It is often more tax-efficient for private, family companies to pay dividends to shareholders rather than a salary or bonus especially if the shareholder is a basic rate taxpayer as the tax rate is lower at 7.5% when the tax charge on salary or bonus is 20%.
However, a company can only pay dividends out of its “distributable profits” which are defined as being the company’s profits after corporation tax has been paid. This definition means that even if the bank account is in credit the company needs to have sufficient retained profits to cover the dividend at the date of payment. A dividend paid without sufficient profit to substantiate the payment is termed an 'unlawful dividend', effectively meaning that the company is trading as insolvent and is therefore considered to be breaking the law.
If an 'unlawful' dividend is found to have been made then HMRC could argue that rather than being a dividend, the payment has been incorrectly designated and is, in effect, a loan. Further, if the 'loan' is not repaid within nine months and one day of the company’s year-end then under Corporation Taxes Act 2010 s 455 the company will be charged 32.5% of the gross amount paid. The rate charged mirrors the higher rate of dividend tax percentage. In addition, if the shareholder participator is also an employee (which can include a director) then a benefit in kind income tax charge may be levied on the individual concerned. The rules state that if you are an employee and you owe the company more than £10,000 at any time during the year then the loan is treated as a benefit in kind.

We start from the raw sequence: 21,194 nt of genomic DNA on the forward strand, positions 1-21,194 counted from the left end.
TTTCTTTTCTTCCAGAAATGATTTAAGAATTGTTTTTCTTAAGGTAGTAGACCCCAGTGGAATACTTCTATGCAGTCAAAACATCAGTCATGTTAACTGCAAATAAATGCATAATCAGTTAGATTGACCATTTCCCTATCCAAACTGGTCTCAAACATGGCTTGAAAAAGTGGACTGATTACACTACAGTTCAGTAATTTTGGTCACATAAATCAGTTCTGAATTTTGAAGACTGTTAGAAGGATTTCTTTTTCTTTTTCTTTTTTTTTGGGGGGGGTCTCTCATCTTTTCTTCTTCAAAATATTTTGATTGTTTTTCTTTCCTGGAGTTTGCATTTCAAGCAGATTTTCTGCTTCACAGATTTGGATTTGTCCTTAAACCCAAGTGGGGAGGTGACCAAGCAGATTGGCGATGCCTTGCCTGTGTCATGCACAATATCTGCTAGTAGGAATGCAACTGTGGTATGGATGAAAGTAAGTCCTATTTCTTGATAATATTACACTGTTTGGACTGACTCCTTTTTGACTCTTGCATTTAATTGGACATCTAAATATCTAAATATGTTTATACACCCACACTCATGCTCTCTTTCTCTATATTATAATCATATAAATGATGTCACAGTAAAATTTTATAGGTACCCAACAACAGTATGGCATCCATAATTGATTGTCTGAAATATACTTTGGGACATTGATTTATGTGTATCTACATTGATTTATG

More serious consequences could arise should the company go into liquidation. In such a situation it is routine for the liquidator or administrator to review the conduct of the directors over the three years prior to insolvency. If it is found that a dividend has been paid ‘unlawfully’ then the liquidator or administrator on behalf of the creditors can apply for the participators to personally repay the amount withdrawn. HMRC (or any other creditor) could argue that the director(s) should have known or been aware (or at least had reasonable grounds to believe) that such a payment was 'unlawful'.
The time limit for recovery of such dividends is generally six years from the date of declaration or its declared payment date, whichever is later.
Actions such as unlawful distributions may also result in disqualification proceedings being taken by the Government's Insolvency service which could result in the director being prohibited for acting as for 2 to 15 years along with a financial penalty.